Ancient Greece was a land of contradictions and conflict. Located amist rugged
mountains, the Greek mainland was both protected from its enemies, and isolated from its allies,
making communication between the many Greek city-states extremely difficult. Each city-state
and the lands around it were referred to as a polis, and each polis functioned as an independent
country, with its own laws and government. Despite the unwillingness and inability of the Greek
city-states to unite, the Greeks were able to leave a long-lasting mark on western civilization.
The two principle city states in Greece were Athens and Sparta. The two cities had little
in common. Sparta, located on the Peloponnesus was a militaristic society, which prided itself
above all and foremost in its army, while Athens, which lay northeast of the Peloponnesus, was a
center of art, philosophy, architecture, and theater.
The importance of the military was clearly evident in the Spartan society, which believed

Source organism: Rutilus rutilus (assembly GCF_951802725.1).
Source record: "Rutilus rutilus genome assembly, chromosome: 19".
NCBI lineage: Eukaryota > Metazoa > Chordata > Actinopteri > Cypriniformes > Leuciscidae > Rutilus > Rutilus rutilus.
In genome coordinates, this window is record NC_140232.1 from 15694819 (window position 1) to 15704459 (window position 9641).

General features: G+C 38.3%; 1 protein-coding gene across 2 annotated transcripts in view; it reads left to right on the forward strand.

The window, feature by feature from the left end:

that strong men could protect the city just as well if not better than a wall.
The government was
founded on the principle that the life of an individual belonged to the state. There were three
distinct classes that inhabited Sparta. Spartan citizens lived in the city itself, and they alone had
a voice in government. The peroikoi or "dwellers round" lived on the outskirts of the city, and
were mostly merchants and tradesmen. Although free, they had no government rights because
they were not involved in military affairs. The last group of inhabitants were the Helots, who
made up the majority of the population of Sparta, and cultivated the farms of wealthy land
Although two kings ruling jointly were said to be the official government of Sparta, they
had little power except for leading the army and conducting religious services. The main